Our stick bugs have begun laying eggs.
Our original stick bug – Twiggy – had died before ever laying eggs so this is a new experience for all of us. Each new question the children come up with results in a trip to Google to find out. I am definitely not a stick bug expert so I don’t know the answers either.
I’m amazed by the amount of stick insect info on the net and especially astounded by the number of youtube videos of hatching insects! This has been an incredible learning experience for all of us.
The first important fact we’ve discovered is that it will be many months before they begin to hatch and some could take years. This is a calming fact for me since my first reaction was mild panic as I envisioned a sudden stick bug population explosion.
The children however may loose interest quickly which is why I consider the internet to be such an important learning tool. In true emergent curriculum fashion we can find the answers to our questions when the children are actively engaged in the activity instead of waiting for a trip to the library or a scheduled “insect theme” week.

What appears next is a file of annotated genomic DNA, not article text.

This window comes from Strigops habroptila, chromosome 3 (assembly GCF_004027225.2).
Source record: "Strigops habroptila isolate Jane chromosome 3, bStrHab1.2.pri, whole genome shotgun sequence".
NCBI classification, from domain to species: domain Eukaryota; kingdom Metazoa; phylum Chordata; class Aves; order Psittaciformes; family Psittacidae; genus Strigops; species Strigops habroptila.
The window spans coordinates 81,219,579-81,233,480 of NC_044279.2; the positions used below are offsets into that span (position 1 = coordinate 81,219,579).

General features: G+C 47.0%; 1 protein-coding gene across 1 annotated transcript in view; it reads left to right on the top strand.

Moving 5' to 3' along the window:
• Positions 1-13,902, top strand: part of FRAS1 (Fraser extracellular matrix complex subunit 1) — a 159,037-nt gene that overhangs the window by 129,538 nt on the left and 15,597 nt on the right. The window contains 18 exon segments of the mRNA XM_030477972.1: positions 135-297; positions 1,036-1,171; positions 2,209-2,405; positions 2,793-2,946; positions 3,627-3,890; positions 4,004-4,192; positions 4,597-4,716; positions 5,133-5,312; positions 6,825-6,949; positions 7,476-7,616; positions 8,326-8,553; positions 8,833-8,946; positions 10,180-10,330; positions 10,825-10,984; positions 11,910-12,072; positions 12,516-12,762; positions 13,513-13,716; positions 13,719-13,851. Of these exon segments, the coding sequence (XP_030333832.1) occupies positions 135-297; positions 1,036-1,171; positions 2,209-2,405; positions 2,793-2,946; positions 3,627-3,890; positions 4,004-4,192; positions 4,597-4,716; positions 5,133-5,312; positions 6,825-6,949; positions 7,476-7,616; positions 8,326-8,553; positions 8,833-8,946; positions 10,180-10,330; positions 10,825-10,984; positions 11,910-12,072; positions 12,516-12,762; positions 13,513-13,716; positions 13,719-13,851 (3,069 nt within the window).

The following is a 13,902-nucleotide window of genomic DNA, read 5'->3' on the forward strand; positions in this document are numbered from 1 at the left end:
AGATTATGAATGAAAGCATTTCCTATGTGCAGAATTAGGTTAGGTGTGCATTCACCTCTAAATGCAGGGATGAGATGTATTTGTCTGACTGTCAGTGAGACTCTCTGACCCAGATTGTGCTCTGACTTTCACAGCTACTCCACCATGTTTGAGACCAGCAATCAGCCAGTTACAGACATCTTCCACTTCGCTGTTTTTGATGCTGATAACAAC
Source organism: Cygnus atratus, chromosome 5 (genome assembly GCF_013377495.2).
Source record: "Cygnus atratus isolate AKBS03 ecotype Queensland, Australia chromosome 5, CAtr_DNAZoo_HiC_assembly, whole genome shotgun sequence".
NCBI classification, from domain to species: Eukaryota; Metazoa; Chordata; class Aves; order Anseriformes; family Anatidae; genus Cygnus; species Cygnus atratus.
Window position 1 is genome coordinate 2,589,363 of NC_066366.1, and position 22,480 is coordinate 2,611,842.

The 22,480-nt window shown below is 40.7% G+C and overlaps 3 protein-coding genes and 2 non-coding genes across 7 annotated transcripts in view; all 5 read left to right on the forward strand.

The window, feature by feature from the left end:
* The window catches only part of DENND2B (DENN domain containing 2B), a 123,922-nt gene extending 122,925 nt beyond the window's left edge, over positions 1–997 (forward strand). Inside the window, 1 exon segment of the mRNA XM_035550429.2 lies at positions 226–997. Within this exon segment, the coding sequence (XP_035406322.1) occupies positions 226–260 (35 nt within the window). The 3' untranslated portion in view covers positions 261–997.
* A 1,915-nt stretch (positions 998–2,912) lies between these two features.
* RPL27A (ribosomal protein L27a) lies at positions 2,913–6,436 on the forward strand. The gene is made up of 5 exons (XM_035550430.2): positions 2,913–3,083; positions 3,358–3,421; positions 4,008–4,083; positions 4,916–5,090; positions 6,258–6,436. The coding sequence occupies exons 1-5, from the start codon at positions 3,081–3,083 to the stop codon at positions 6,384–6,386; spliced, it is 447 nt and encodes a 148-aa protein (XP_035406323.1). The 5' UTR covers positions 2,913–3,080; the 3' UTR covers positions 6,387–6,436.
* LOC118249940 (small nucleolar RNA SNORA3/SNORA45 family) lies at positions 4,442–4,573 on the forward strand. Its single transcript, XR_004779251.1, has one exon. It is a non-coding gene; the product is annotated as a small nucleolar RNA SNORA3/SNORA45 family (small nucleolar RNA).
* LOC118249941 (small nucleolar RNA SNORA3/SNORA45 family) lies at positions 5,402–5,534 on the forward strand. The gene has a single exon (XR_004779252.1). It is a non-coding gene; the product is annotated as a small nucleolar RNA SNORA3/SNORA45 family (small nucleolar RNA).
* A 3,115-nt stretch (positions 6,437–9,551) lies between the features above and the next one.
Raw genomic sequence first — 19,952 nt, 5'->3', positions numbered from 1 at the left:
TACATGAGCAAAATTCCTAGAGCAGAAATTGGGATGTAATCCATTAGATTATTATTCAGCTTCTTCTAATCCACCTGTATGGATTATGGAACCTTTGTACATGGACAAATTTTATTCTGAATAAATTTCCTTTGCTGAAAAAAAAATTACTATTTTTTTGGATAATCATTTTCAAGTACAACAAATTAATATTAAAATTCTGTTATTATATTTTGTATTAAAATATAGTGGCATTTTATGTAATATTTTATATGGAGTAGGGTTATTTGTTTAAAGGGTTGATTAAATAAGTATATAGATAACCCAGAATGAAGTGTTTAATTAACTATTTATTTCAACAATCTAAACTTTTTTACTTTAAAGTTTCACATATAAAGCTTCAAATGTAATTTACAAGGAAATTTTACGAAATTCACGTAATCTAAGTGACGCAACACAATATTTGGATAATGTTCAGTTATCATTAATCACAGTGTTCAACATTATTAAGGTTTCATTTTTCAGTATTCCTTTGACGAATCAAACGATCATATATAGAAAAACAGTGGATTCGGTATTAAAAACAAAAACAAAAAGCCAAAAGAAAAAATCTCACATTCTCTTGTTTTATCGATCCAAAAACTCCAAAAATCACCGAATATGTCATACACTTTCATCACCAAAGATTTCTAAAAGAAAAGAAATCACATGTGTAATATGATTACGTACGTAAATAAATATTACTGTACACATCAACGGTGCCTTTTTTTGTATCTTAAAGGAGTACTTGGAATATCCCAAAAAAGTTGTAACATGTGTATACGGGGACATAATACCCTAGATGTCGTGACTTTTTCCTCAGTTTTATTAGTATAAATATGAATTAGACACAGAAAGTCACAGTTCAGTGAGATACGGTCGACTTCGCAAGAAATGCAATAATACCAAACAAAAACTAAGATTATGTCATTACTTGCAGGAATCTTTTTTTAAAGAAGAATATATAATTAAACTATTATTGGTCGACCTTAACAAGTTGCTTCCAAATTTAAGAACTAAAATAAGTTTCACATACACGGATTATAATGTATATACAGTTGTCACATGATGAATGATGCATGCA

So now the dilemma for me is what to do to keep the children engaged in learning with the ‘event’ so far away. I could just wait, let the initial interest die off and them reignite it in a few months when (and if) hatching begins.
I could also guide the children towards another similar topic – but what? The answer to that came from the five year old who asked ‘Why aren’t they white?” After a brief discussion I discovered that he knew some eggs could be brown but most were white. Up until now his only experience with eggs has been with the ones he’s seen in the grocery store or on the farm.
I quickly grabbed my bird book and we checked out the amazing variety of eggs. Now we have a topic. Eggs. Oh, the things we can do with eggs….
My mind is spinning with ideas. It’s time to start an idea web about eggs. This is emergent curriculum in action.